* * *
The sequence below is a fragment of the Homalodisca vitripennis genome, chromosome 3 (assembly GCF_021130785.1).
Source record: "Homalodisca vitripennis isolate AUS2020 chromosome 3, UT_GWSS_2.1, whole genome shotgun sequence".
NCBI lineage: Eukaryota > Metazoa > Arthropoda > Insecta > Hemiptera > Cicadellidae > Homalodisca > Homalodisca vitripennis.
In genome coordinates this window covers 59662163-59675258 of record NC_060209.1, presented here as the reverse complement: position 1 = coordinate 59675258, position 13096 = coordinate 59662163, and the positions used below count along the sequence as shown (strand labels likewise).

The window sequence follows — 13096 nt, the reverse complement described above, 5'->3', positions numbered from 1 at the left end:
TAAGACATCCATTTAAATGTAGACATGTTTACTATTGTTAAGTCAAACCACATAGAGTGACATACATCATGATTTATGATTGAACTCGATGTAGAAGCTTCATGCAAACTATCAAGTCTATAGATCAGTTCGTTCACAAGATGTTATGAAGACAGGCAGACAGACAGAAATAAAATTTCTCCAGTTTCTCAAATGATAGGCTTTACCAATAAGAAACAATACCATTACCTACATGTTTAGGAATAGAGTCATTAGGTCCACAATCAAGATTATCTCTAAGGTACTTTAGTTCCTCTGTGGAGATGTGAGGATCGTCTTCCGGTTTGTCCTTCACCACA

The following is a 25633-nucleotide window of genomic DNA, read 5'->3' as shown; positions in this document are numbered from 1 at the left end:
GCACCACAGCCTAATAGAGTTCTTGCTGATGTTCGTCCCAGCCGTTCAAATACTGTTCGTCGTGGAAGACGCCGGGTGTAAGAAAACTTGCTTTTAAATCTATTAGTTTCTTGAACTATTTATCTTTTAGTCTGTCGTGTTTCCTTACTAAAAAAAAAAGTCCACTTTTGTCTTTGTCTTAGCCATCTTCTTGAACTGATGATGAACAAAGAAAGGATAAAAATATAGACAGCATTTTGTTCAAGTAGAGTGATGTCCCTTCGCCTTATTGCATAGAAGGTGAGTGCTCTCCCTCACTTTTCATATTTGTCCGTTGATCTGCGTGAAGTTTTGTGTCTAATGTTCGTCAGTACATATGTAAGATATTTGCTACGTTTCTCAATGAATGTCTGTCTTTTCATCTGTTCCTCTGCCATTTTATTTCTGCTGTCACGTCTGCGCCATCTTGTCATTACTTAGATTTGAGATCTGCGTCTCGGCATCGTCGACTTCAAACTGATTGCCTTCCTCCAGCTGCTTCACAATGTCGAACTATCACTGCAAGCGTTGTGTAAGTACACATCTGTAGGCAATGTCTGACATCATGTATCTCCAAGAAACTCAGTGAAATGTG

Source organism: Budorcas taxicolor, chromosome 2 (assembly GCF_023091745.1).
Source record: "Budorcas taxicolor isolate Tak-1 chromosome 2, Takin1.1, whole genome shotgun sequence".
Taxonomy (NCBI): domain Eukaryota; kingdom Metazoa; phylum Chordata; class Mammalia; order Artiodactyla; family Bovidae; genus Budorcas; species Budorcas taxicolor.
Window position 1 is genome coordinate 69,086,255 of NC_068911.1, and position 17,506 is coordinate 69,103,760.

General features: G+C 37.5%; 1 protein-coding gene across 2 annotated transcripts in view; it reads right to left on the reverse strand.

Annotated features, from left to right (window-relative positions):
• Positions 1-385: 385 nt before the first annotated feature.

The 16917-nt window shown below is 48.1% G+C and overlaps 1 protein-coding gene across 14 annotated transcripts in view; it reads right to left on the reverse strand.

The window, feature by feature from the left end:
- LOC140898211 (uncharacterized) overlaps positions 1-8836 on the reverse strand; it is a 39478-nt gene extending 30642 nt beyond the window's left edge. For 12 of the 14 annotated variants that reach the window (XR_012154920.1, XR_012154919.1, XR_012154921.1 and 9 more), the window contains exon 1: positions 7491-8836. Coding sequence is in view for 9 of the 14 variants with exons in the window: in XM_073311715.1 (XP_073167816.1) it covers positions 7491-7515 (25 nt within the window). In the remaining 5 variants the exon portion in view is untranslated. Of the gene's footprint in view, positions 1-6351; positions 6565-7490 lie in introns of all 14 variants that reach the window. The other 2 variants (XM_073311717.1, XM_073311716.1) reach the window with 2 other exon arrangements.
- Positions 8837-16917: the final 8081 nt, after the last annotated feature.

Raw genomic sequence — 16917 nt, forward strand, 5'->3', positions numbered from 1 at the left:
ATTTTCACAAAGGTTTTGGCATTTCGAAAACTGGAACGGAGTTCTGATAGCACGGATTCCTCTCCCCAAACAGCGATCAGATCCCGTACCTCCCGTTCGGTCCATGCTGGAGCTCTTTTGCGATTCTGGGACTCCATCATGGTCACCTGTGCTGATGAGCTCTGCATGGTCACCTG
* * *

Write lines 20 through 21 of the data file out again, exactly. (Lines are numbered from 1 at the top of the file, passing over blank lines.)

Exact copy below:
Raw genomic sequence — 16917 nt, forward strand, 5'->3', positions numbered from 1 at the left:
ATTTTCACAAAGGTTTTGGCATTTCGAAAACTGGAACGGAGTTCTGATAGCACGGATTCCTCTCCCCAAACAGCGATCAGATCCCGTACCTCCCGTTCGGTCCATGCTGGAGCTCTTTTGCGATTCTGGGACTCCATCATGGTCACCTGTGCTGATGAGCTCTGCATGGTCACCTG